- LINE LAYER'S MISTAKE: Kirk Hicks stands in front of a once-wooded area, cleared in error by Arkansas Midstream.
Beverly Strain-Eads is 70 years old. She's a great-grandmother and a cattle rancher. About 24 years ago, she bought a ranch near Greenbrier called the Circle Z. It was her plan to raise cattle along with the help of Kirk Hicks, a long-time friend and business partner who now works as the ranch foreman, and eventually sell the land for development. This, she thought, would surely be enough to support her family, and the Hicks family, in the years after their retirement.
That was before she got a letter from Arkansas Midstream, a pipeline company owned by Chesapeake Energy. The letter, which she received in March of last year, said a pipeline would be installed on her land. She had seven days to respond to the letter and if she had not agreed by that time the company would condemn the land and file for eminent domain.
Work began in May and was complete in December. The result: “It's torn up my ranch from north to south and east to west,” she said. “They have caused over $200,000 of legitimate damages to my property: fences down, ponds ruined, big valves put up on my land.”
Strain-Eads is not alone: Other landowners across the state have received similar letters. A White County landowner has sued, arguing that pipeline companies' power of eminent domain is restricted to common carriers, lines that transmit gas from multiple sources, across state lines or provide some other public benefit, and not gathering lines, those that take gas from only one company's well to a transmission line. Plaintiffs plan to appeal a Circuit Court ruling in favor of the pipeline company to the state Supreme Court.
The Arkansas Public Service Commission takes the position that it does not have regulatory authority over gathering lines. Landowner advocates say if that's the case, then pipeline companies shouldn't have the power to condemn land to build them.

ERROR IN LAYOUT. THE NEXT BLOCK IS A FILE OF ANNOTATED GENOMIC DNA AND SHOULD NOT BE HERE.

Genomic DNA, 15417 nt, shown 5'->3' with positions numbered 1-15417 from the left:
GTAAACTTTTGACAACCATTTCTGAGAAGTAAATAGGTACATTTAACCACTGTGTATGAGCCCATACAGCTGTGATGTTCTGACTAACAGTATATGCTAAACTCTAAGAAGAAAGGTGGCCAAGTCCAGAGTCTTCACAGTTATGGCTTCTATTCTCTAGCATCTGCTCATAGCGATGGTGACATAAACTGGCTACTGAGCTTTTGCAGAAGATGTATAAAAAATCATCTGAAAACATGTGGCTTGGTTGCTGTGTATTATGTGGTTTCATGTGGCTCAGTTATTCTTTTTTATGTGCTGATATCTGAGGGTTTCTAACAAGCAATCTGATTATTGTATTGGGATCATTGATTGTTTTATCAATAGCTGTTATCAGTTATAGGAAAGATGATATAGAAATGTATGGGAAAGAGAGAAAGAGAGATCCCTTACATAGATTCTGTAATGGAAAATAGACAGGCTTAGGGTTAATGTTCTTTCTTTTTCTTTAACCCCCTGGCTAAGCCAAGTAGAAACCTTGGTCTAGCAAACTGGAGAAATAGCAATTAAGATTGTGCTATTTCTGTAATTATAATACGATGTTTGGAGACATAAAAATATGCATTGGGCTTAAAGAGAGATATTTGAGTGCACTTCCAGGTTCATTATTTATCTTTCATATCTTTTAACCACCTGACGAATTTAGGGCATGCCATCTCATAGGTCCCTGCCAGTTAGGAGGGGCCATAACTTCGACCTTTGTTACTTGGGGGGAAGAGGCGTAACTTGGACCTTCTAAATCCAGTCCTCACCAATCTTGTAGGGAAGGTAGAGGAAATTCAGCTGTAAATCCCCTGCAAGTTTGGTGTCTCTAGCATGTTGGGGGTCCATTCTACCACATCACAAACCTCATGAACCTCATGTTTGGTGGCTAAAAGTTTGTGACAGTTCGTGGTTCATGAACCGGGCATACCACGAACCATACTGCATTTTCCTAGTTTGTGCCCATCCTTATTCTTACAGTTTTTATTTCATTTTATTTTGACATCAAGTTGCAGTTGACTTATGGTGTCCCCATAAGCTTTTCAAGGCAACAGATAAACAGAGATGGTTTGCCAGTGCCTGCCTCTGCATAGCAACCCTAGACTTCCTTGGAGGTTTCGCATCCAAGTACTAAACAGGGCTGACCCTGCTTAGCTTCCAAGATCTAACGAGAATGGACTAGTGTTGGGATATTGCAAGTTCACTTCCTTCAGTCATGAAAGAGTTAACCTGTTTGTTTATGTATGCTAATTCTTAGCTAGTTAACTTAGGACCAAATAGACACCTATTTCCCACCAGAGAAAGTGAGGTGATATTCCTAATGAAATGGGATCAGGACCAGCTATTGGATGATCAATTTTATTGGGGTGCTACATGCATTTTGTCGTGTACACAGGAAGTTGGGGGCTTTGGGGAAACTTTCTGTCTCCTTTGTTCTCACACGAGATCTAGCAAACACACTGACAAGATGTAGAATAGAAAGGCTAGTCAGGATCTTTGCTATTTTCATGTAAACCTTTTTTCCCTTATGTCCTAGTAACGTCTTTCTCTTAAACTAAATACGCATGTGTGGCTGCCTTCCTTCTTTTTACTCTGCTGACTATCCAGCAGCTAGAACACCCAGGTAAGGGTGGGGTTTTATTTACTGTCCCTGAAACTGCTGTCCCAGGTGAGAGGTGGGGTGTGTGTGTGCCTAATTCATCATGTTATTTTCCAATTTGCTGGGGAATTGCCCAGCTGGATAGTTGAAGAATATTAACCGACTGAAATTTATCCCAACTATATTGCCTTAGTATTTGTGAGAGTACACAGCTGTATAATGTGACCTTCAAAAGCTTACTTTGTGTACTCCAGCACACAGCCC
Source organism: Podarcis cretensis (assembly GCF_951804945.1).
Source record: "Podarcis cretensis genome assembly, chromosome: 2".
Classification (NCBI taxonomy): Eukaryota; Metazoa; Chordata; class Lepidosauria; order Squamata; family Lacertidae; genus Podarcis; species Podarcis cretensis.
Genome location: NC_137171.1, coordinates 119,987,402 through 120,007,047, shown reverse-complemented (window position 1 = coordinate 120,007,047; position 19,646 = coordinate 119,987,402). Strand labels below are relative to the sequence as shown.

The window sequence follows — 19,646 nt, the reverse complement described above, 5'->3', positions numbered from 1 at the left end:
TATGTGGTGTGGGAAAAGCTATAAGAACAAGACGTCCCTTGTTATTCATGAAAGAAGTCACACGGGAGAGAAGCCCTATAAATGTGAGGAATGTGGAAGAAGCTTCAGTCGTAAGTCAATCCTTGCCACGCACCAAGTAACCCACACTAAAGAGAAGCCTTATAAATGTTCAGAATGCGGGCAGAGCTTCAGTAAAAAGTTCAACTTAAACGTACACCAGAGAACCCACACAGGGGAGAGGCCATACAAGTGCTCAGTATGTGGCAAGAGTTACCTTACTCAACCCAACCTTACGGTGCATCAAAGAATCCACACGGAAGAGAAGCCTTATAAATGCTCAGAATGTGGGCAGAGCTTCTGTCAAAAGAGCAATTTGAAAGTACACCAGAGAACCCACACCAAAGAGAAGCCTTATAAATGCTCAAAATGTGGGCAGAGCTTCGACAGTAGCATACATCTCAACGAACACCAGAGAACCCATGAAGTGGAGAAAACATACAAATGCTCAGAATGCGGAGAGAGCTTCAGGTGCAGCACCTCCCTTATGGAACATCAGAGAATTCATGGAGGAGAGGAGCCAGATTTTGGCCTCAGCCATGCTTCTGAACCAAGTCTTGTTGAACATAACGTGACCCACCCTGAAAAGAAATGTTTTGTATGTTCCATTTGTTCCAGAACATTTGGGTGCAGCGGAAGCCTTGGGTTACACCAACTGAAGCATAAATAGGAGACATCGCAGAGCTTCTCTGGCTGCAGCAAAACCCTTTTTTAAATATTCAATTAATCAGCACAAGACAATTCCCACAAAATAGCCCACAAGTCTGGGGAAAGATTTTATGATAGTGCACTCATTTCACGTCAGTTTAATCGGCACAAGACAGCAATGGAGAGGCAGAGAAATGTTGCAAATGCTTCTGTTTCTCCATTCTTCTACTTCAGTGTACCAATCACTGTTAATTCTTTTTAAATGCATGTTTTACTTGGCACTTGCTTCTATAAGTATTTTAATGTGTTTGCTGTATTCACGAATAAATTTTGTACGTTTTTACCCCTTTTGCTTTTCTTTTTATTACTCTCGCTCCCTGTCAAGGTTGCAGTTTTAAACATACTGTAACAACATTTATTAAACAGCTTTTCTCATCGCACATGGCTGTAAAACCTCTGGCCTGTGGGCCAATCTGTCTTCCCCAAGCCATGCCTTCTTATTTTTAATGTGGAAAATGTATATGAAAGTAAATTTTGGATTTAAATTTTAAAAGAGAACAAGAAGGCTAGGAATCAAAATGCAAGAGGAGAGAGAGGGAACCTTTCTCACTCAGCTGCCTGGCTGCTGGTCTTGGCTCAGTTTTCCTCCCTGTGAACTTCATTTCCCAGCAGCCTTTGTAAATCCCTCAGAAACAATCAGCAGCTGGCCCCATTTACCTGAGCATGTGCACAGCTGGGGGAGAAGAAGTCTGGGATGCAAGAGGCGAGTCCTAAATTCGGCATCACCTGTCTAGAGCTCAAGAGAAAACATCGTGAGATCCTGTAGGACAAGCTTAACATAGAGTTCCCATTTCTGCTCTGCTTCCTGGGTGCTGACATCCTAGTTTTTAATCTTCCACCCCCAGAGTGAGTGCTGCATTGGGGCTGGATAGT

State Rep. Jonathan Dismang, R-Beebe, agrees, and he has introduced a bill that would keep companies that build gathering lines from using the power of eminent domain.
“These gathering lines are not community lines, they're just for one producer,” Dismang said. “The problem is that eminent domain is being used as a first resort instead of a last resort. Companies have been operating in the state for years and have never used eminent domain to acquire a pipeline easement. But Arkansas Midstream feels that they have that power and they're not really negotiating with our landowners.”
The line going across Strain-Eads' land is a gathering line. Unlike many landowners, Strain-Eads had an advantage: She was able to hire a lawyer to negotiate portions of the right-of-way agreement. But, attorney Bryan Christian said, unforeseeable damages “exceeded the value that we received for signing the agreement.”
“Once they got their foot in the door they just went crazy,” Strain-Eads' partner Hicks said. “They ruined an entire winter crop of hay by leaving a gate open and letting all the cows trample and eat the grass. They've ruined the bedrock under our main watering pond and they cut down about a football field's worth of trees and said it was just a mistake.”
Strain-Eads is worried about the future of her land. Aside from the damage to the cattle business, she's worried the value of her property will decline due to Arkansas Midstream's presence there. She said she's too old to worry about fighting any battles, but somebody had to do it.
“I'm not in this to make money or be greedy,” she said. “I just want them to pay me for what they've messed up. They've offered to buy the ranch a couple of times. And there are a lot of things that mean more to me than just a dollar amount and one of them is that beautiful pristine ranch. You've got to do something to get their attention and money is the only thing they understand.”
Dismang's bill is scheduled to go before the House Agriculture, Forestry and Economic Development Committee on Feb. 11. He said he's got some support, but knows it will be a tough fight.
Chesapeake didn't respond to the Times' requests for comment.